“Harpsichord According to Jean Rondeau,” on Arte.tv, The Man of Non-Verbal Rhetoric
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It doesn’t look like a job, if indeed it’s a “work” A harpsichordist has a certain face: a little lumberjack, bearded and disheveled, John Rondo (born in 1991) was soon dubbed the “Ukulele Music Superstar”. Which is (almost) good: in addition to being the most exciting French harpist of his generation, the young man is an excellent jazz pianist.
What does not excite him next to the documentary photo The harpsichord according to Jean Rondeau, by Andreas Morell, dedicated to him by Arte, who prefers to focus on the main activity of a musician (he is also a composer: he wrote the delicate and very French music for the film PaulaAnd by Christian Schwochow, released in 2017) and followed it up on a European tour. All this is punctuated by fairly long musical sequences either solo or with the Freiburg Baroque Orchestra.
We can’t say that the words of Jean Rondeau, carried in ripped jeans, shirt sleeves over a tank top and a thick bust, are memorable: he’s obviously not one of those whose words sometimes hide weaknesses but when he plays, Rondeau gets to turn things around, Partly thanks to the exquisite touch and rich musical imagination.
As he explains, Rondo belongs to that generation of “baroque” (a term originally pejorative, but which has become mainstream and is less alarming than the phrase “historically informed interpreter”) who started directly with the harpsichord without going through an apprenticeship on the piano, as was the case in the past.
In the mid-1990s, when the vogue for early music was in full swing, there were enough young practicing harpists to make a 5-year-old want to learn this instrument, which had been replaced by the fortepiano. But, contrary to what is often said, the harpsichord did not give way to a more sophisticated instrument: it disappeared because it had reached an insurmountable stage of refinement in its virtuosity.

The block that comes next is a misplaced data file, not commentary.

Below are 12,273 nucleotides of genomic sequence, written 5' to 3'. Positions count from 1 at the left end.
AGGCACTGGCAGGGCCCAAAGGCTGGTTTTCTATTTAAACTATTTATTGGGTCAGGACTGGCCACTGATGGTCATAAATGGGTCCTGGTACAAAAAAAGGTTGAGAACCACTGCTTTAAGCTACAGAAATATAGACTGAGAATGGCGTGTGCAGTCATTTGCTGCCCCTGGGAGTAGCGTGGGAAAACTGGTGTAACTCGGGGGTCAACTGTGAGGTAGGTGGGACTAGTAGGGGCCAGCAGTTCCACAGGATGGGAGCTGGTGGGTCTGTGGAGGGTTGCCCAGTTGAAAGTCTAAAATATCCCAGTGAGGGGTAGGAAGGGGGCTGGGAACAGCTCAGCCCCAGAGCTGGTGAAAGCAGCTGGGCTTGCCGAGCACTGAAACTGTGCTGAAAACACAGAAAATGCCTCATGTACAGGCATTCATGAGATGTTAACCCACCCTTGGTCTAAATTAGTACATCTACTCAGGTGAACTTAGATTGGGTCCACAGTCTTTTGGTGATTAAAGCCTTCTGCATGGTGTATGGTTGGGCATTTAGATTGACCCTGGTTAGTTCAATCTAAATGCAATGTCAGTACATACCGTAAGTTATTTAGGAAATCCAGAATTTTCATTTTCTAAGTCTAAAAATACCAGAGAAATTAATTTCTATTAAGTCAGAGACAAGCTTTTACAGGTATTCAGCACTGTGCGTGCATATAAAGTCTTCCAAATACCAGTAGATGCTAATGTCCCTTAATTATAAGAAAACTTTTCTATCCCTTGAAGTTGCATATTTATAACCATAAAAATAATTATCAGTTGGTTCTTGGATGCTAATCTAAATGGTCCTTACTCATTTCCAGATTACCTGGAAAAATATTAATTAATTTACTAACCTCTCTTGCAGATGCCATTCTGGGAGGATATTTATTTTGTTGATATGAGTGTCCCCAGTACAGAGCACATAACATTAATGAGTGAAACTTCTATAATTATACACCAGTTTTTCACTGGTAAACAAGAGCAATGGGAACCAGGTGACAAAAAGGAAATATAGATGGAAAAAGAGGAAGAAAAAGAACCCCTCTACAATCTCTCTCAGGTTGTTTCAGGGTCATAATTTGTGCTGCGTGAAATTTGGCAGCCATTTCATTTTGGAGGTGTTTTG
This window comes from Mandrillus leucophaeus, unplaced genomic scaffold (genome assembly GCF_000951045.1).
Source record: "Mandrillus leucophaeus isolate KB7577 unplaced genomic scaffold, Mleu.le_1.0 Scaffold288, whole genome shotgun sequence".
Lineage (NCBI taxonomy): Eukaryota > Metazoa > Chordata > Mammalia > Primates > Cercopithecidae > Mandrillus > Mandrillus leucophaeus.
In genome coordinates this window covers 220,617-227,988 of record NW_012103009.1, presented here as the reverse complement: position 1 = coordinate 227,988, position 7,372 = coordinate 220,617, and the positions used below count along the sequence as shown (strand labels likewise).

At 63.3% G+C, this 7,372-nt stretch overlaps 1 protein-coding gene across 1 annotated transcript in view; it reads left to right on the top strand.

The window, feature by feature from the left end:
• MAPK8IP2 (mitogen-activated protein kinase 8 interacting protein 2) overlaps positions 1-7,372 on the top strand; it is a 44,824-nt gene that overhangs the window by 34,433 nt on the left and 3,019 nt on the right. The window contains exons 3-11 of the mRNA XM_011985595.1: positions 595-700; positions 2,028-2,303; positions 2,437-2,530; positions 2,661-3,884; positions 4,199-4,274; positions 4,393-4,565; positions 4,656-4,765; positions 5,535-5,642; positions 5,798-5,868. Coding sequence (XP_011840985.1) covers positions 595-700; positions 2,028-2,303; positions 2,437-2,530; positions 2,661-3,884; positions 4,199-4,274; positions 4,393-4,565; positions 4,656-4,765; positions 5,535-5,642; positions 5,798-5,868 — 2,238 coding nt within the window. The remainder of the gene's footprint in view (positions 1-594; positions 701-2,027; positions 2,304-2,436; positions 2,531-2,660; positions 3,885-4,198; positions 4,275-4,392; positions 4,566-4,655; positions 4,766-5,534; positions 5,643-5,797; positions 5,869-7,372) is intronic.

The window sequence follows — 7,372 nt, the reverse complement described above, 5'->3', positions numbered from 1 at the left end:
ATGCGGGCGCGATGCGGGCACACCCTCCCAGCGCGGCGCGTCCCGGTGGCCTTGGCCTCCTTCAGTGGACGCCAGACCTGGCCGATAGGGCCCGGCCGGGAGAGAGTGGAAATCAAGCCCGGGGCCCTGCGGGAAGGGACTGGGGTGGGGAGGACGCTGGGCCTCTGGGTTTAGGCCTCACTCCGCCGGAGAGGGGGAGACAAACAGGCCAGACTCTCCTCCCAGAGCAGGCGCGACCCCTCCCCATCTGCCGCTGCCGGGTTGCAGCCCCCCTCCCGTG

And he was only nineteenH Some artists began (re)turning to still-preserved historic instruments (which were then called “Gothic”), while the Pleyel House developed the first harpsichord of modern construction on the occasion of the 1889 World’s Fair.
during the second half of the twentieth centuryH During the century, a return to the originals and the development of mirrors became imperative. Part of the documentary also focuses on Czech producer Jukka Ollikka, who is creating a new harpsichord according to the old canons. Even if, during a concert, the instrument barely got out of the workshop it was still a little “green”.
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Jean Rondieu says about Concerto in D minor BWV 1052 Johann Sebastian Bach “unique” without knowing “Explain why”. But we all understand when we hear him play his slow motion with haunting figures and tortured harmonies, a bit like V21.H affiliate Goldberg Variations Rondo explains it later in the movie. He may not always have the words, but the musician certainly has other rhetoric.
Harpsichord according to Jean RondeauAnd By Andreas Morel (German, 2022, 43 min). Available on Arte.tv until June 2.